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Mel Vecerik, Oleg Sushkov, David Barker, Thomas Rothörl, Todd Hester, Jon Scholz

Insertion is a challenging haptic and visual control problem with significant practical value for manufacturing. Existing approaches in the model-based robotics community can be highly effective when task geometry is known, but are complex and cumbersome to implement, and must be tailored to each individual problem by a qualified engineer. Within the learning community there is a long history of insertion research, but existing approaches are typically either too sample-inefficient to run on real robots, or assume access to high-level object features, e.g. socket pose. In this paper we show that relatively minor modifications to an off-the-shelf Deep-RL algorithm (DDPG), combined with a small number of human demonstrations, allows the robot to quickly learn to solve these tasks efficiently and robustly. Our approach requires no modeling or simulation, no parameterized search or alignment behaviors, no vision system aside from raw images, and no reward shaping. We evaluate our approach on a narrow-clearance peg-insertion task and a deformable clip-insertion task, both of which include variability in the socket position. Our results show that these tasks can be solved reliably on the real robot in less than 10 minutes of interaction time, and that the resulting policies are robust to variance in the socket position and orientation.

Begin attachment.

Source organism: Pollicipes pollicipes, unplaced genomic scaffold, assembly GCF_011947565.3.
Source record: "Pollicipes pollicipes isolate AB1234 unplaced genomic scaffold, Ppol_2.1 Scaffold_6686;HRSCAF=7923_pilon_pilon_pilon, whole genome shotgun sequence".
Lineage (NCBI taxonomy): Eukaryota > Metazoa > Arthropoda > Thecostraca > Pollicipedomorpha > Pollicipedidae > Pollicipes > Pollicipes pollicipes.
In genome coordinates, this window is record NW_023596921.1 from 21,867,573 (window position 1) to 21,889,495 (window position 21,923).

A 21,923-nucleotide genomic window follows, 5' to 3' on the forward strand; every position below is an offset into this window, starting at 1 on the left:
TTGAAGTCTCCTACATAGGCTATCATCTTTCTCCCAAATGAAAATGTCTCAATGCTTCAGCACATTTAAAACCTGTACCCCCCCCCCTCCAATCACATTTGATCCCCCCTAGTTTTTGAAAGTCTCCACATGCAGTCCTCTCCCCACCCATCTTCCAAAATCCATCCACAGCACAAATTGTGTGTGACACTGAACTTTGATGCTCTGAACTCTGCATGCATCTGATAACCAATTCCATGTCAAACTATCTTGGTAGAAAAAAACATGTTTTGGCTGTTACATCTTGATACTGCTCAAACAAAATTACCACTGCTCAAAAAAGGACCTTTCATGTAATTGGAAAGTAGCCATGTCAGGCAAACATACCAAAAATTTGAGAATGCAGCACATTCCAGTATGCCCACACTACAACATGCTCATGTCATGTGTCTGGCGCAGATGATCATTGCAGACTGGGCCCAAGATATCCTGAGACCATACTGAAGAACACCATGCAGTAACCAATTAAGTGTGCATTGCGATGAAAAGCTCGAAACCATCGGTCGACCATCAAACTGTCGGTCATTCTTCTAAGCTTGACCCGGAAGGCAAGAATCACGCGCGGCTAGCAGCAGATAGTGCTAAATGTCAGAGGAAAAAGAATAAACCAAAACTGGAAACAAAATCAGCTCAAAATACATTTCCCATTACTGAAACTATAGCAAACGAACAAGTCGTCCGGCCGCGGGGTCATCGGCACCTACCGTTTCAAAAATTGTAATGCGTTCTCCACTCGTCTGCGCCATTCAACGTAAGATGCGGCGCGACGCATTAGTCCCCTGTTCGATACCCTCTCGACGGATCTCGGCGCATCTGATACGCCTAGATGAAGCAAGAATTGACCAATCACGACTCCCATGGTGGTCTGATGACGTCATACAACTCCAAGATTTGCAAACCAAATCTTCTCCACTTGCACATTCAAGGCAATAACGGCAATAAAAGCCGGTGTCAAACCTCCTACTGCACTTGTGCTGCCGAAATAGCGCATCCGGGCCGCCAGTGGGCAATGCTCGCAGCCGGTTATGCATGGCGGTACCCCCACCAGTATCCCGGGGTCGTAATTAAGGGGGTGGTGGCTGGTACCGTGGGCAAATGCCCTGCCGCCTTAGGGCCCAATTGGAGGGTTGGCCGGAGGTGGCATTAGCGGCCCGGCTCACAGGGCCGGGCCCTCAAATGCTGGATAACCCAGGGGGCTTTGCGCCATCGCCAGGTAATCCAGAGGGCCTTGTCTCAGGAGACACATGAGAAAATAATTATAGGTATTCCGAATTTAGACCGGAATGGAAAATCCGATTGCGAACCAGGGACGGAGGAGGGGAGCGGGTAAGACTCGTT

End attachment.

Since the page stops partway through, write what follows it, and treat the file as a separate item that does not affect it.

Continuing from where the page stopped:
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Tobias Pohlen, Bilal Piot, Todd Hester, Mohammad Gheshlaghi Azar, Dan Horgan, David Budden, Gabriel Barth-Maron, Hado van Hasselt, John Quan, Mel Večerík, Matteo Hessel, Rémi Munos, Olivier Pietquin

Despite significant advances in the field of deep Reinforcement Learning (RL), today's algorithms still fail to learn human-level policies consistently over a set of diverse tasks such as Atari 2600 games. We identify three key challenges that any algorithm needs to master in order to perform well on all games: processing diverse reward distributions, reasoning over long time horizons, and exploring efficiently. In this paper, we propose an algorithm that addresses each of these challenges and is able to learn human-level policies on nearly all Atari games. A new transformed Bellman operator allows our algorithm to process rewards of varying densities and scales; an auxiliary temporal consistency loss allows us to train stably using a discount factor of $\gamma = 0.999$ (instead of $\gamma = 0.99$) extending the effective planning horizon by an order of magnitude; and we ease the exploration problem by using human demonstrations that guide the agent towards rewarding states. When tested on a set of 42 Atari games, our algorithm exceeds the performance of an average human on 40 games using a common set of hyper parameters. Furthermore, it is the first deep RL algorithm to solve the first level of Montezuma's Revenge.

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Gal Dalal, Krishnamurthy Dvijotham, Matej Vecerik, Todd Hester, Cosmin Paduraru, Yuval Tassa